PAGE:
“It’s Just For Us, Isn’t It?” Inside The 1975’s Tiny Manchester Show

A feverish night with Healy & Co.

“It’s good to be home, ladies and gentlemen,” nods frontman of The 1975, Matty Healy, to a small crowd of adoring fans in Manchester’s Gorilla. The tiny show – just over 500 people have made it inside – is part of BRITs Week presented by Mastercard for War Child.

The band have become infamous for their on-stage antics during their At Their Very Best arena tour. Everything from eating raw meat, impromptu tattoos, a kiss from Healy himself – their ‘anything goes’ approach has taken social media by storm. So before the show begins, there’s an air of tension in the room. The very small room. Very very small room. This band are used to selling out arenas, headlining festivals like Reading And Leeds, touring the globe. But what happens when you put them, ego and all, in a tiny venue in their hometown? Nobody in the crowd was quite sure.

There was no support act, unless we count CEO of War Child Rob Williams, who took a moment before the band came on to address the importance of the cause before the band arrived on stage – just as any newcomers to the venue would – to play their self-titled debut album opener ‘The 1975’ as the glow from the distinctive white box, the artwork from this first album, illuminated the band. The group then proceeded to do something, they admit themselves, they had not done in a very long time. They played that 2013 debut album in full. 

From undisputed hits like ‘Chocolate’ and ‘Girls’ to fan favourites like ‘Menswear’ and ‘Robbers’, the band provided a love letter to their first album, an album written in Manchester, about Manchester and now being performed in Manchester a whole ten years later. Healy even takes a moment to acknowledge that ‘The City’ is directly about Manchester, about the street Gorilla is sat on. As he smokes cigarettes and clutches a bottle of red wine, he speaks fondly about how when they wrote the album they were really in their ‘drums era’ and jokes how the band’s drummer, George, doesn’t love playing the album as it’s so drum-heavy. For fans in the crowd who have been listening to this album for ten years – through awkward teen years, wonky eyeliner, heartbreak, and happiness – this is a truly special moment.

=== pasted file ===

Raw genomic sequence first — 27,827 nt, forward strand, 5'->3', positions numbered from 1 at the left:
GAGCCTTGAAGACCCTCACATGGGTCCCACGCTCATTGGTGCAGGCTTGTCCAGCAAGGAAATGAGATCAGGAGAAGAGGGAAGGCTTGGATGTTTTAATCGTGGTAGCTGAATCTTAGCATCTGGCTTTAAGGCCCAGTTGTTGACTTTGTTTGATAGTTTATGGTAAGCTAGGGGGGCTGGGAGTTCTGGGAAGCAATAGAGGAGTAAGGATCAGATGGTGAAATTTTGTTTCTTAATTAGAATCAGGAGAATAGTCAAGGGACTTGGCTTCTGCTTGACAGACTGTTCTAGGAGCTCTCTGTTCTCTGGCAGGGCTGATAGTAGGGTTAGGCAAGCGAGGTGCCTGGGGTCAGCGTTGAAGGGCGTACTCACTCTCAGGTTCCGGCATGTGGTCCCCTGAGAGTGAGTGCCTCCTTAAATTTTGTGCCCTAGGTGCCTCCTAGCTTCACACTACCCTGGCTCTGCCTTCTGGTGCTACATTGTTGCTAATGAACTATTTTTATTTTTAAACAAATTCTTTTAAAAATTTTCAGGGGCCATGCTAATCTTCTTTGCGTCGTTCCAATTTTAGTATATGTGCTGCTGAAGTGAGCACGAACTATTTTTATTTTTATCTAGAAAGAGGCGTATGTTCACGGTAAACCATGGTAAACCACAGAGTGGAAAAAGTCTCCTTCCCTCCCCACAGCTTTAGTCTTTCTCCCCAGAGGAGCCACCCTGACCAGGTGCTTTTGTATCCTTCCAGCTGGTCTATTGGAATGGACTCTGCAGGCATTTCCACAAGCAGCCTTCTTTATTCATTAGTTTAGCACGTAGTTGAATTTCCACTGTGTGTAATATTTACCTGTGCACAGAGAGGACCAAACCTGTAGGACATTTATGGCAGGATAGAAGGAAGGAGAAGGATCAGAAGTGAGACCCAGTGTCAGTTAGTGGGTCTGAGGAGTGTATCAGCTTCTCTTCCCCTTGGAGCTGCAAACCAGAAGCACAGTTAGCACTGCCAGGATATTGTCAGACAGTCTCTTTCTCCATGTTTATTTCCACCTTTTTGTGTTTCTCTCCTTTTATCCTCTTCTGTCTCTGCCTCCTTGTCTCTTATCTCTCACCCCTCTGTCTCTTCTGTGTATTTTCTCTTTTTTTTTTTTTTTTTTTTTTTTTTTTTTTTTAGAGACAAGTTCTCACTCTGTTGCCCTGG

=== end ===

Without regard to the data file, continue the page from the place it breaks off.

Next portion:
The one-off nature of the show, the intimacy, the debut album in full. It all comes together to create a real sense of wonder. Live shows today can often feel a little too polished, the same antics, the same dance moves, the same monologues being made at the halfway point of the show. But it was in the clumsy, under-rehearsed transitions and the slightly impromptu setlist which gave the whole thing a true sense of temporality, of lightness, of standing in a room with 500 people you have never met before, and will most likely never meet again, listening to the music you have all grown up with, performed by the band who means a lot to you. As Healy says himself on stage, after taking a swig from a hip flask: “It’s just for us, isn’t it?”

There is a purity to the whole thing and it’s certain the night provided a challenge for the band also. Used to huge audiences, it would be understandable if there was an awkwardness to the band, being toe-to-toe with fans in such a small venue for the first time in a very long time. But the band ease into the intimate setting quickly and stun the crowd, proving themselves capable of wowing 100,000 people at Reading and Leeds festival, or just 500 in Manchester’s Gorilla.

They finish the set with their greatest hits, everything from ‘Paris’ to ‘Be My Mistake’ to releases from their latest album ‘Being Funny In A Foreign Language’ like ‘About You’ and ‘Happiness.’ For old fans, for new fans, the setlist had something for everyone.

Words: Grace Dodd
Photography: Jordan Curtis Hughes

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